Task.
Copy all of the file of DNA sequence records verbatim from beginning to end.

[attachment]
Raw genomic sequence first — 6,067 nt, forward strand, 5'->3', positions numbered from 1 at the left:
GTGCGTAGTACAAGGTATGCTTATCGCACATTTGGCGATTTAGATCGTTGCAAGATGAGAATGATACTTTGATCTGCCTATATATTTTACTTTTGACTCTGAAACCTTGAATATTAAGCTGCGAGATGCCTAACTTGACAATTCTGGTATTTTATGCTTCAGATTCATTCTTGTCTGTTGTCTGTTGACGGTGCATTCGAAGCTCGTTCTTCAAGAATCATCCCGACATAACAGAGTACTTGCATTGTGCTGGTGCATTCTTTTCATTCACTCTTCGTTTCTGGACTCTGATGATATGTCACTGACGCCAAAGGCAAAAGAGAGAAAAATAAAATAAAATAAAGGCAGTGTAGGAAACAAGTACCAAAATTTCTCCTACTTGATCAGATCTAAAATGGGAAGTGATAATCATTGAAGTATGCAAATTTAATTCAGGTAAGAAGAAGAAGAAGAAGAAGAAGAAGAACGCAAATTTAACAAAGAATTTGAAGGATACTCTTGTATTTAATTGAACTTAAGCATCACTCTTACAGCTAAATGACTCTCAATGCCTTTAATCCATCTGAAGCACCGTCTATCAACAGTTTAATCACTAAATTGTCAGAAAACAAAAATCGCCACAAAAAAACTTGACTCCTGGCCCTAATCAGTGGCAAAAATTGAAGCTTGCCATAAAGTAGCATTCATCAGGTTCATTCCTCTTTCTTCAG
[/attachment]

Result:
Raw genomic sequence first — 6,067 nt, forward strand, 5'->3', positions numbered from 1 at the left:
GTGCGTAGTACAAGGTATGCTTATCGCACATTTGGCGATTTAGATCGTTGCAAGATGAGAATGATACTTTGATCTGCCTATATATTTTACTTTTGACTCTGAAACCTTGAATATTAAGCTGCGAGATGCCTAACTTGACAATTCTGGTATTTTATGCTTCAGATTCATTCTTGTCTGTTGTCTGTTGACGGTGCATTCGAAGCTCGTTCTTCAAGAATCATCCCGACATAACAGAGTACTTGCATTGTGCTGGTGCATTCTTTTCATTCACTCTTCGTTTCTGGACTCTGATGATATGTCACTGACGCCAAAGGCAAAAGAGAGAAAAATAAAATAAAATAAAGGCAGTGTAGGAAACAAGTACCAAAATTTCTCCTACTTGATCAGATCTAAAATGGGAAGTGATAATCATTGAAGTATGCAAATTTAATTCAGGTAAGAAGAAGAAGAAGAAGAAGAAGAAGAACGCAAATTTAACAAAGAATTTGAAGGATACTCTTGTATTTAATTGAACTTAAGCATCACTCTTACAGCTAAATGACTCTCAATGCCTTTAATCCATCTGAAGCACCGTCTATCAACAGTTTAATCACTAAATTGTCAGAAAACAAAAATCGCCACAAAAAAACTTGACTCCTGGCCCTAATCAGTGGCAAAAATTGAAGCTTGCCATAAAGTAGCATTCATCAGGTTCATTCCTCTTTCTTCAG